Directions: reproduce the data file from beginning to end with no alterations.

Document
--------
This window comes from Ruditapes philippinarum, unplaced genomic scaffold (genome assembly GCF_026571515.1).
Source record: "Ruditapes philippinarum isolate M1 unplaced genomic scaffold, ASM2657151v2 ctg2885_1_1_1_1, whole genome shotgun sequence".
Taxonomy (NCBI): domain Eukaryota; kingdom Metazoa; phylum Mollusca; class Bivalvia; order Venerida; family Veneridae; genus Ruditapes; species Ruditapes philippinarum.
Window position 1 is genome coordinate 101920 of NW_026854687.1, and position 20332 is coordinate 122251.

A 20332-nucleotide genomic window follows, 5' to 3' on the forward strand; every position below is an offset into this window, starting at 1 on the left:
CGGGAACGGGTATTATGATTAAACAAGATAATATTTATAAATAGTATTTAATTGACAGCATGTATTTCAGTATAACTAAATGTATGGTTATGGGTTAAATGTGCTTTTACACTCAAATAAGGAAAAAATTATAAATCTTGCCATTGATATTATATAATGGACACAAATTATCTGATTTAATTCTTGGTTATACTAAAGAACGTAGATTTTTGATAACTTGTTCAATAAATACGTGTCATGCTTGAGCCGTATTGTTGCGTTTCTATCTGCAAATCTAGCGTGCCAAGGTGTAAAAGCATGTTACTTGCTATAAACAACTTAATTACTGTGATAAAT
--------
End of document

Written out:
This window comes from Ruditapes philippinarum, unplaced genomic scaffold (genome assembly GCF_026571515.1).
Source record: "Ruditapes philippinarum isolate M1 unplaced genomic scaffold, ASM2657151v2 ctg2885_1_1_1_1, whole genome shotgun sequence".
Taxonomy (NCBI): domain Eukaryota; kingdom Metazoa; phylum Mollusca; class Bivalvia; order Venerida; family Veneridae; genus Ruditapes; species Ruditapes philippinarum.
Window position 1 is genome coordinate 101920 of NW_026854687.1, and position 20332 is coordinate 122251.

A 20332-nucleotide genomic window follows, 5' to 3' on the forward strand; every position below is an offset into this window, starting at 1 on the left:
CGGGAACGGGTATTATGATTAAACAAGATAATATTTATAAATAGTATTTAATTGACAGCATGTATTTCAGTATAACTAAATGTATGGTTATGGGTTAAATGTGCTTTTACACTCAAATAAGGAAAAAATTATAAATCTTGCCATTGATATTATATAATGGACACAAATTATCTGATTTAATTCTTGGTTATACTAAAGAACGTAGATTTTTGATAACTTGTTCAATAAATACGTGTCATGCTTGAGCCGTATTGTTGCGTTTCTATCTGCAAATCTAGCGTGCCAAGGTGTAAAAGCATGTTACTTGCTATAAACAACTTAATTACTGTGATAAAT